They are going to learn how to play the game regardless of what age they start playing. But, in TeeBall they learn how to hit a ball without it flying at their face. Fear of getting hit in the face is exactly why I still flinch and often cower when a ball is flying my direction. – I probably look ridiculous flinching every time the ball even comes in the general direction of the stands – Towards the end of his second year, they started to try it without the tee, which will be an advantage in the next season.

The very first time L hit the ball off the tee he didn’t have a clue what to do, when he finally started running he brought the bat with him. This was a similar story for nearly every kid on his team. By the end of the season, you would never know they were the same kids, their skill level and knowledge had increased so much.


We have one local minor ball tournament a year. Each team plays the other local teams in the same division. It is one jam-packed baseball filled day. They don’t keep score in our local TeeBall league but that doesn’t stop the fun. It gives them a great idea of what to expect when they move on to the next divisions where they do keep score. At the end of the tournament, they hand out medals to all the teams. I am not a huge fan of “participation medals.” I am, however, a huge fan of anything to keeps kids interested. As they don’t keep score the kids play hard all day and they earn their medals in the most basic of ways.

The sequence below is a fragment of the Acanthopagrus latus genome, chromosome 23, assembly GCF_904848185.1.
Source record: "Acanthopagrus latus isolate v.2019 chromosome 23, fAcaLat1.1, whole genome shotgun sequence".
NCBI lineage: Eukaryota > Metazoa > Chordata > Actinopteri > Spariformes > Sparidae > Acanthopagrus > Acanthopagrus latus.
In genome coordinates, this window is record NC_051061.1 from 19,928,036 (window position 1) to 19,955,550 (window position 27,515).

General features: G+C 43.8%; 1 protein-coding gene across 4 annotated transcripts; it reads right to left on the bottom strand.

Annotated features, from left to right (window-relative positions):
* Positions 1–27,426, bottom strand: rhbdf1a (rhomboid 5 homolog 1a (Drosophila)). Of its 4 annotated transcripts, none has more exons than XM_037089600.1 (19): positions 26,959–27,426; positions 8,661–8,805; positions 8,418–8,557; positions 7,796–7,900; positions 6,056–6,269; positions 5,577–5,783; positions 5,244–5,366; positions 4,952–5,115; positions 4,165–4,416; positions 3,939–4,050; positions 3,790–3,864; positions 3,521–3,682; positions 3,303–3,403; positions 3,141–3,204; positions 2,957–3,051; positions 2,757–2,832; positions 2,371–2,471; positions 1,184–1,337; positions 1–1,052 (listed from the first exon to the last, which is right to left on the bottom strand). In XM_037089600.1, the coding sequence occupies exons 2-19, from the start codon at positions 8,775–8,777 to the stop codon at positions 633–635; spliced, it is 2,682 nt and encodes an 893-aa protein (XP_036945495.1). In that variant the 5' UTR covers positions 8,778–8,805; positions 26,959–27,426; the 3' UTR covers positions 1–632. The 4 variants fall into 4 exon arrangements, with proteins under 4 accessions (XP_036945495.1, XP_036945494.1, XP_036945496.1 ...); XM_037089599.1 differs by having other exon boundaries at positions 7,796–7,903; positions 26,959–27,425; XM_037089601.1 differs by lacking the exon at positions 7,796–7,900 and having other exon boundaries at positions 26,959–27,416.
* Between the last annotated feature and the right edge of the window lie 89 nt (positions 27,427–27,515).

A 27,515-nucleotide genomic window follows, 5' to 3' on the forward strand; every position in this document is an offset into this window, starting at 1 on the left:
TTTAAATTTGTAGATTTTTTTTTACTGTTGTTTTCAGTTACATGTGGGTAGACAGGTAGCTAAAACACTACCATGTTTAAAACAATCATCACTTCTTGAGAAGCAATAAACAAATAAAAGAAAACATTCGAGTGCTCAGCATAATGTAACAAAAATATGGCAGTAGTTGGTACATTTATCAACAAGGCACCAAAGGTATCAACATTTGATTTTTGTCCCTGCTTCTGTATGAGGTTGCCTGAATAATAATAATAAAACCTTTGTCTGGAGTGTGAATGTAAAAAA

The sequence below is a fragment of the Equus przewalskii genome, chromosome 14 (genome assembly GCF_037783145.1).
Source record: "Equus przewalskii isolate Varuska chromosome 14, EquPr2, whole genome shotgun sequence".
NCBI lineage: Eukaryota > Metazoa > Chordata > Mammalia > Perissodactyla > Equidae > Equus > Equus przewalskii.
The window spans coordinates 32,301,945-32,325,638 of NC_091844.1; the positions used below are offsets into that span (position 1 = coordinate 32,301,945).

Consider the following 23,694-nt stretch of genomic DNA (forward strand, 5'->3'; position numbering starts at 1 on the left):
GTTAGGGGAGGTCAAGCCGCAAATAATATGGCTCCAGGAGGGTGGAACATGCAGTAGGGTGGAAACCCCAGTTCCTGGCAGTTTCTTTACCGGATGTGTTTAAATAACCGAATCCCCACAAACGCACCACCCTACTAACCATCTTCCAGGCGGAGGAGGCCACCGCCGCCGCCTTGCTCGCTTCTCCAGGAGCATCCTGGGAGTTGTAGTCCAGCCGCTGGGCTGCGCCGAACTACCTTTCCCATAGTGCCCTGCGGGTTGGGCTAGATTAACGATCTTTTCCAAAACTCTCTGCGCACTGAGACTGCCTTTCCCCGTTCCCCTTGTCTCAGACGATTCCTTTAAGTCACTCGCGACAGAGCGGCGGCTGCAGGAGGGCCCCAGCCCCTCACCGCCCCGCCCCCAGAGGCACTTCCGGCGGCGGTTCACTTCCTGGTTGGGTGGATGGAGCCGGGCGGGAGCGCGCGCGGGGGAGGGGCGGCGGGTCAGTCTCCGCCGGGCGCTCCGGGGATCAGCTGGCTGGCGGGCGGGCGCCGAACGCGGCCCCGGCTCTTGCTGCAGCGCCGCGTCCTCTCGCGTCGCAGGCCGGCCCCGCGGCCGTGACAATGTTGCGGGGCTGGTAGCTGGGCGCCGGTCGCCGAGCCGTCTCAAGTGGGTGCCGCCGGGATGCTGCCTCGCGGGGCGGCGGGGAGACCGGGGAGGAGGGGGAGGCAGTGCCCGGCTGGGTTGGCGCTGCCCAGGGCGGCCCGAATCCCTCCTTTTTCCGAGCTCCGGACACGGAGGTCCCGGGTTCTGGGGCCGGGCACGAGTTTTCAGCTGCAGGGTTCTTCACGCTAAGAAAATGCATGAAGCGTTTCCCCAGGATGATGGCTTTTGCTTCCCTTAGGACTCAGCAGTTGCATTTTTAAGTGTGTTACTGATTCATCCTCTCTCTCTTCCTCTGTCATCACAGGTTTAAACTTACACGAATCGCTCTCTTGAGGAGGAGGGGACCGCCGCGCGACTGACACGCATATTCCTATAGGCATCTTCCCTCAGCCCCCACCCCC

More on my views of participation medals.

Last but most important:


If you can find a sport or activity that your kids love you will not have to fight with them to participate.  It took two years before we found TeeBall. When we did it was clear that it was a sport he wanted to play year after year. When it comes to practice he is waiting at the door ready to go.  That being said if the time comes in which he wants to try something else he will absolutely be given the chance.

At the end of the day, the only thing I really care about is that my children are happy. Baseball makes him happy and is one of the few things that can him smile like this:

What age did you put your kids into organized sports?


Four Reasons Why TeeBall Was Good For My Son
four reasons to sign your child up for teeball


Posted by Jenn in Fitness, 7 comments